The Most Dangerous Month to Drive is…?September 15, 2011
September is the SECOND-deadliest month for vehicle-related deaths. What would you say is the deadliest month to drive?
December, when people hit the road for the holidays? Or maybe March, when Spring Break revelers flood the streets?
Would you ever guess August?
We didn’t think so. But 16 years of National Highway Traffic Safety Administration records show August is America’s deadliest month for car accidents. Of every 100 million miles traveled, August’s average fatality rate is 1.09. That means an average of 93 people die in vehicle accidents each sunny August day, which translates to one fatality every 16 minutes. Summer vacations are to blame, when more people take to the streets to drive more miles than they drive any other time of year. Summer afternoons are most dangerous, when streets are packed with commuters and vacationers. This reasoning also explains why September is the second-deadliest month for vehicle-related deaths, ranking just behind August with a 1.08 average fatality rate.
What can you do to protect yourself and your loved ones during these dangerous times to drive? Control your own driving as best you can, and be aware of potential hazards around you. These tips can help:
● Avoid distractions. While you’re driving, your social network can wait, so hands off the phone handset. (It’s the law, and you can be cited for fiddling with your phone—and officers will check your text message logs.) Even simple actions, such as changing the song on your iPod or reading a text message, force you to take your eyes off the road, if only for a second. If you think you’re better at multitasking than most drivers, think again: roughly 80 percent of auto accidents are caused by distracted drivers. That figure shows how critical that one second can be.
● Keep your hands on the wheel. Your hands-free phone provides extra incentive to keep your hands on the steering wheel, where they’re safest. The 9 o’clock and 3 o’clock positions give you the greatest control over your car and enable you to maneuver it quickly if trouble looms.
● Look ahead. Try not to fixate on the car directly in front of you. Instead, look several car lengths ahead to see how traffic is moving and to avoid unexpected road hazards. This will also reduce your chances of rear-ending the car in front of you should that car suddenly stop.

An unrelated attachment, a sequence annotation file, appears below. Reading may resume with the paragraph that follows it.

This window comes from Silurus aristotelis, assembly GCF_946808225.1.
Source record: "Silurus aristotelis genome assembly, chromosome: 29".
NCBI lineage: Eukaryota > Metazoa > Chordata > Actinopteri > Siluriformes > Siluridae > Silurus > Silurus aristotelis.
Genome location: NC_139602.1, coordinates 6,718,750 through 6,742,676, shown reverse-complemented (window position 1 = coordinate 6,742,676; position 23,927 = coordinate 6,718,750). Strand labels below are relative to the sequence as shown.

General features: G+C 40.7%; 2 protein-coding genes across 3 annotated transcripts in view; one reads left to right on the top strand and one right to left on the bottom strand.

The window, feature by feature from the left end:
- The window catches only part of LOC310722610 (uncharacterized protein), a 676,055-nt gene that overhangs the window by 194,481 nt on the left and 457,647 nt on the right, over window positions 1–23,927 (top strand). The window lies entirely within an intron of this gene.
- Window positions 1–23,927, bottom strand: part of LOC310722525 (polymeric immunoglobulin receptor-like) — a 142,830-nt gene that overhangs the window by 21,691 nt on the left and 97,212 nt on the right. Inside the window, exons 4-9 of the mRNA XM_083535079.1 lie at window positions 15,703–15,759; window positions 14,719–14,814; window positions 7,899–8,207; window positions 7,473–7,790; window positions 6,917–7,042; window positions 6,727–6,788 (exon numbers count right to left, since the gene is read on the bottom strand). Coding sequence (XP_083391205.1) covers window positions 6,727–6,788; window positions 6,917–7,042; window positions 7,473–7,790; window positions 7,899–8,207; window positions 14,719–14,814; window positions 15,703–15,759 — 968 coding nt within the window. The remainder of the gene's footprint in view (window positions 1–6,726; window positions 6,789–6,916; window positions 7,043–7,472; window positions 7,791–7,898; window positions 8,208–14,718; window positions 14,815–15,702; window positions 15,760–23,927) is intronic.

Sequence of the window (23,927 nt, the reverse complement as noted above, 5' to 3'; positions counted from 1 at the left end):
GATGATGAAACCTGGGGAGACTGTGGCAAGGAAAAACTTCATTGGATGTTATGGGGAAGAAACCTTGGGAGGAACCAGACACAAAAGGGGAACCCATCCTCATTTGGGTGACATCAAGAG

● Watch your blind spots. Blind spots didn’t get their name by accident, but neglecting those zones of obscured vision can certainly cause an accident. Changing lanes is a risky move on the road, so always check your blind spots and physically turn your head to look for cars next to you. Also be aware when you might be in another vehicle’s blind spot, particularly if you’re next to a truck or a bus, and try to minimize the time you spend there.
● Stay out of the fast lane. Just like blind spots, the far left lane is called the fast lane for a reason: most accidents occur there than in any other lane. The fast lane also offers fewer escape options if danger approaches your vehicle.
Though these tips will help minimize the chance of an auto accident, even the most cautious drivers may find themselves caught in a collision. An auto accident can be an upsetting experience, especially if you suffered injuries. You may be in pain and you may feel nervous or confused about what your next steps should be. To cut through the confusion, trust the auto accident attorneys at Hornberger & Brewer.
Our professional staff will guide you through this delicate time and will work hard with the insurance companies to earn the compensation you deserve.
You don’t have to fight alone!
For more information about how Orange County’s premier auto accident lawyers can help with your case, or to schedule a consultation, visit the HGB Law website.
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